Review: Yellow Earth | 黄土地 (1984)



What can one say about Chen Kaige’s 1984 film, Yellow Earth? As the chosen feature for the third evening of the Asian Film Archive’s Asian Restored Classics film festival, it was certainly a feast for the eyes, a masterful testament to the harsh beauty of the depicted northwest Chinese province of Shaanxi as captured by cinematographer, Zhang Yimou. I had seen a version of the film years ago and the China Film Archive’s restoration of the film does it wonders—the vibrant blues of the sky and yellows of the landscape more brilliant than ever.

Both part of China’s “Fifth Generation” of filmmakers, Yellow Earth helped to establish both filmmakers as ones to watch when it premiered at the 1985 Hong Kong International Film Festival. Compared to the films that emerged after the 1949 Communist Liberation, Kaige’s film proved to be aesthetically groundbreaking. Without its emphasis on social realism, the film relies on ambiguous messaging and strong imagery to drive its plot, ultimately culminating in its vague ending.


 

Regarded as one of the cradles of Chinese civilisation, Shaanxi’s beautifully cruel landscape serves as the backdrop for the narrative. Its vastness is exemplified in the opening shot, the sun striking down on the yellow earth as the lonesome figure of Gu Qing walks across the land. Scored with the sound of whistling winds, the cawing of crows, and the beat of Gu’s footsteps, we are treated to panoramic shots of the mountainous terrain interspersed with Gu’s journey. It is springtime in 1939 and he is en route to Shaanxi—he hails from the propaganda department of the Communist Party’s Eight Route Army and is tasked with collating inspirational peasant folk sons with the intention of repurposing them with communist lyrics.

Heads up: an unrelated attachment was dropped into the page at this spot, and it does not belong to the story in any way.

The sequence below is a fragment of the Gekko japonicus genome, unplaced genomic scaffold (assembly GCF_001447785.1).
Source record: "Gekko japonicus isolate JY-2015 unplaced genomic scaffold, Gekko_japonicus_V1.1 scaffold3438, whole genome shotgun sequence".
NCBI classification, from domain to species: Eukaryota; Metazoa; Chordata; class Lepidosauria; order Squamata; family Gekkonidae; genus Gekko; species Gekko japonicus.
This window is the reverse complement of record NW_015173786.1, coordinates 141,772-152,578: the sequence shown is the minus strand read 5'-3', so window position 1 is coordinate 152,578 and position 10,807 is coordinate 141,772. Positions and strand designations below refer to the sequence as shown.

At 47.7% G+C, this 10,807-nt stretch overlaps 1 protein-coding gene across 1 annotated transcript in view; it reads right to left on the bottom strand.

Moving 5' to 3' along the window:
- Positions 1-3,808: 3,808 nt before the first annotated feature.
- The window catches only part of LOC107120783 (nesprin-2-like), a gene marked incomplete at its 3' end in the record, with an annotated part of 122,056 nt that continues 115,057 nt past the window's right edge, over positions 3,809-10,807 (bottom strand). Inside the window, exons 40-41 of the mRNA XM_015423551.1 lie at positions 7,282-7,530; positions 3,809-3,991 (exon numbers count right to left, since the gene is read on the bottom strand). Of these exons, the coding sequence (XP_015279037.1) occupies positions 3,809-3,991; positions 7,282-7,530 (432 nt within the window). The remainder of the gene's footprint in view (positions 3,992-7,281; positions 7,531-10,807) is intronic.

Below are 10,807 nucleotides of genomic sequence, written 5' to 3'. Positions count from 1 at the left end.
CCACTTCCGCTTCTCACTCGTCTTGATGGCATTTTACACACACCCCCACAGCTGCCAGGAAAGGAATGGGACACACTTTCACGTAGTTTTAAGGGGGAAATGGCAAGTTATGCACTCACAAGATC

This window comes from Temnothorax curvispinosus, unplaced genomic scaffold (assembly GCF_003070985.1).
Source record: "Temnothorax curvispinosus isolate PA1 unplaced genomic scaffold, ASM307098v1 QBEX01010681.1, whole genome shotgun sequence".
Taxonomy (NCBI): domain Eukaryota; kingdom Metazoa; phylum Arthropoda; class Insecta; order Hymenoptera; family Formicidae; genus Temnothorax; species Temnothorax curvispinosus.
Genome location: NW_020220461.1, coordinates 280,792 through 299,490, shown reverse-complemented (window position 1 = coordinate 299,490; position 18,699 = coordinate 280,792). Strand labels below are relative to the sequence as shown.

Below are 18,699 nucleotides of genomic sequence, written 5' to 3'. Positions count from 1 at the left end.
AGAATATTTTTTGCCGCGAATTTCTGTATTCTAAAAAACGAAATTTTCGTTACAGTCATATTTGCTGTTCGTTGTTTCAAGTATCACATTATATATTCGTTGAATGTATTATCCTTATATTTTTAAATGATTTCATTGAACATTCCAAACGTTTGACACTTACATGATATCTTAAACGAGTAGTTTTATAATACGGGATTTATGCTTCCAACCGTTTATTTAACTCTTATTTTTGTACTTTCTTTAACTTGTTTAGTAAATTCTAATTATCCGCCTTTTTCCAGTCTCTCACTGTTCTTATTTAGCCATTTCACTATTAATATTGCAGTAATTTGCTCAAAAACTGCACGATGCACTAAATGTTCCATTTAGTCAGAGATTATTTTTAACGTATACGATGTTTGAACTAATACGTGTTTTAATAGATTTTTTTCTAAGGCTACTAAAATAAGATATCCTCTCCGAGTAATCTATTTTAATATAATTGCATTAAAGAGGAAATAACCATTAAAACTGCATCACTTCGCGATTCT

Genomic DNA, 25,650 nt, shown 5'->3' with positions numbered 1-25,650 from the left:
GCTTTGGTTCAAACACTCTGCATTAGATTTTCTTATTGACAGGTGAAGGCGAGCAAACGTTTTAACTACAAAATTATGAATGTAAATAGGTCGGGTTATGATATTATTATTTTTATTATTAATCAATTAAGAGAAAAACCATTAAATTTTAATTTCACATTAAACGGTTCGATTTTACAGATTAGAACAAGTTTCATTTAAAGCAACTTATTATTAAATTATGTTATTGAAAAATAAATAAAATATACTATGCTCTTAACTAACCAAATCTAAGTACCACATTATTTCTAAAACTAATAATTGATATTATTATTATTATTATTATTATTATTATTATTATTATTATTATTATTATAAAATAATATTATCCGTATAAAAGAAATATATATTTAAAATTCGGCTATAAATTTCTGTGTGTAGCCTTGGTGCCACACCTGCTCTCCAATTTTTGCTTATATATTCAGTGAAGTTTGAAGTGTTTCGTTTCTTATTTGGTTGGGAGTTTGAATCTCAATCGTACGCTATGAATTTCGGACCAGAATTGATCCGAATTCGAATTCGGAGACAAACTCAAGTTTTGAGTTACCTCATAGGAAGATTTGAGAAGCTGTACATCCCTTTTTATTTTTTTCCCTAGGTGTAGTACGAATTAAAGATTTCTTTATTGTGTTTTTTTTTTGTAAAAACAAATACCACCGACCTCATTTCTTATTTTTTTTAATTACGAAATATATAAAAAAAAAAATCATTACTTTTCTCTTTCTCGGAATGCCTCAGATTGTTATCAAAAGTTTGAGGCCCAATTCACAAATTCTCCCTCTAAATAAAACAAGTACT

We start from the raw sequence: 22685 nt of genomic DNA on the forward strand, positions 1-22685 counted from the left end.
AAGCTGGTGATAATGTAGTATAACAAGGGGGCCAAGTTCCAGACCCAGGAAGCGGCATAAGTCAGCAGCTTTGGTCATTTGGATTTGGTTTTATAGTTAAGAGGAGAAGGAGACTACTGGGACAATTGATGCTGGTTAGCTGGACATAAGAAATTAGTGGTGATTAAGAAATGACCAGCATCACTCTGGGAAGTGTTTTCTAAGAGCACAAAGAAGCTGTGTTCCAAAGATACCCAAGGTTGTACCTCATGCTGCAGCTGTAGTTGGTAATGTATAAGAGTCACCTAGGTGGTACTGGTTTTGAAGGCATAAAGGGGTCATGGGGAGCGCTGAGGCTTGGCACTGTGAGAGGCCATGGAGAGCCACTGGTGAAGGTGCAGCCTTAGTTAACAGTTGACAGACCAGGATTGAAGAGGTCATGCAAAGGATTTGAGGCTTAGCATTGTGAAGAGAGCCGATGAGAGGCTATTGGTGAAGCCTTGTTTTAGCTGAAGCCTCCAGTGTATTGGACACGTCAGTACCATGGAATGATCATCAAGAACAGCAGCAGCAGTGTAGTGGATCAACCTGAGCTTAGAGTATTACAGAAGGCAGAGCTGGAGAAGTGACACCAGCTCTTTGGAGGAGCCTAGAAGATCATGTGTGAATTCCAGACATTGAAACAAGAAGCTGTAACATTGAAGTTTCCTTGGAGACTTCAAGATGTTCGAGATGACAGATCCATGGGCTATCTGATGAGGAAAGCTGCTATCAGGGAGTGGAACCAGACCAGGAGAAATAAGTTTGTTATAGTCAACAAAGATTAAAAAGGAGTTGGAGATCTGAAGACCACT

He is affectionately referred to as “Brother Gu” by a family who hosts him, consisting of Cuiqiao, a young 14-year-old girl, her brother Hanhan, and her father. Whether they’re tales of hardship endured or the lack of rain leading to no crops, or Cuiqiao’s poignant reflections upon her impending marriage that her father has arranged for her, Gu finds that the cheerful songs he was tasked with collecting are nowhere to be found. 

The foreword to the film reiterates that “the melody of Xintianyou (信天游) hangs in the air throughout the year”—referring to the folk music style native to the Shaanxi region. Literally translated to mean “rambling in the sky”, the various characters in the film do exactly that, lamenting the very harsh realities before them in the songs they sing. The film aptly opens with one, telling of the hardship of seasonal workers and how their income and employment is inconsistent, determined by the seasons. This foreshadows the reality that Gu will soon see for himself, as the song dramatically echoes across the desolate vastness, so large and looming that one cannot even see where the sound originates from. 

The screenplay by Zhang Ziliang does a stunning job of allowing each character to symbolise the different ways of thinking espoused in the film. Words play a pivotal role in Chen’s film, whether they’re in the idealism of Gu’s dialogue to the melancholic words in Cuiqiao’s songs, they highlight the fact that in poverty, words are all one has—the ability to express one’s thoughts and feelings—are the only ways in which self-agency can come to express itself.